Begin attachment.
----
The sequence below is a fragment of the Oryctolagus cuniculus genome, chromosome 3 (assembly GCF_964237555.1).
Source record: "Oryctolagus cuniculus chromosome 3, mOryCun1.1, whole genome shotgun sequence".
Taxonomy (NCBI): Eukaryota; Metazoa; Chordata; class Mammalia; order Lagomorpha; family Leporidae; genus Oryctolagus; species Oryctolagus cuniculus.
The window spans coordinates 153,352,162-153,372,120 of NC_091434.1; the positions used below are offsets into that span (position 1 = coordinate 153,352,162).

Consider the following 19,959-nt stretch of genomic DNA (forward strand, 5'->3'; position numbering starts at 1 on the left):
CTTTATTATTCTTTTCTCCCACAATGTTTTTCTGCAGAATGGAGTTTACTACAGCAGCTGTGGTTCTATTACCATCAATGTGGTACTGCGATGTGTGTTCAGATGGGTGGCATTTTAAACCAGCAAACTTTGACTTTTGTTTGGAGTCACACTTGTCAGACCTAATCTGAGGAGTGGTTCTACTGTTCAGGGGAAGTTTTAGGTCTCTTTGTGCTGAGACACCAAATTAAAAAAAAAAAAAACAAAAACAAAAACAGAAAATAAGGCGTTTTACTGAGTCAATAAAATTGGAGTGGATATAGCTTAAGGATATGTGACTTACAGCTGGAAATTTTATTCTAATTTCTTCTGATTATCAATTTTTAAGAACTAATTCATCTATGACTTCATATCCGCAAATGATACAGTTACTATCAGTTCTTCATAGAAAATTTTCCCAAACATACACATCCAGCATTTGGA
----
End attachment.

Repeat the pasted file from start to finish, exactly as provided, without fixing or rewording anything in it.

The sequence below is a fragment of the Oryctolagus cuniculus genome, chromosome 3 (assembly GCF_964237555.1).
Source record: "Oryctolagus cuniculus chromosome 3, mOryCun1.1, whole genome shotgun sequence".
Taxonomy (NCBI): Eukaryota; Metazoa; Chordata; class Mammalia; order Lagomorpha; family Leporidae; genus Oryctolagus; species Oryctolagus cuniculus.
The window spans coordinates 153,352,162-153,372,120 of NC_091434.1; the positions used below are offsets into that span (position 1 = coordinate 153,352,162).

Consider the following 19,959-nt stretch of genomic DNA (forward strand, 5'->3'; position numbering starts at 1 on the left):
CTTTATTATTCTTTTCTCCCACAATGTTTTTCTGCAGAATGGAGTTTACTACAGCAGCTGTGGTTCTATTACCATCAATGTGGTACTGCGATGTGTGTTCAGATGGGTGGCATTTTAAACCAGCAAACTTTGACTTTTGTTTGGAGTCACACTTGTCAGACCTAATCTGAGGAGTGGTTCTACTGTTCAGGGGAAGTTTTAGGTCTCTTTGTGCTGAGACACCAAATTAAAAAAAAAAAAAACAAAAACAAAAACAGAAAATAAGGCGTTTTACTGAGTCAATAAAATTGGAGTGGATATAGCTTAAGGATATGTGACTTACAGCTGGAAATTTTATTCTAATTTCTTCTGATTATCAATTTTTAAGAACTAATTCATCTATGACTTCATATCCGCAAATGATACAGTTACTATCAGTTCTTCATAGAAAATTTTCCCAAACATACACATCCAGCATTTGGA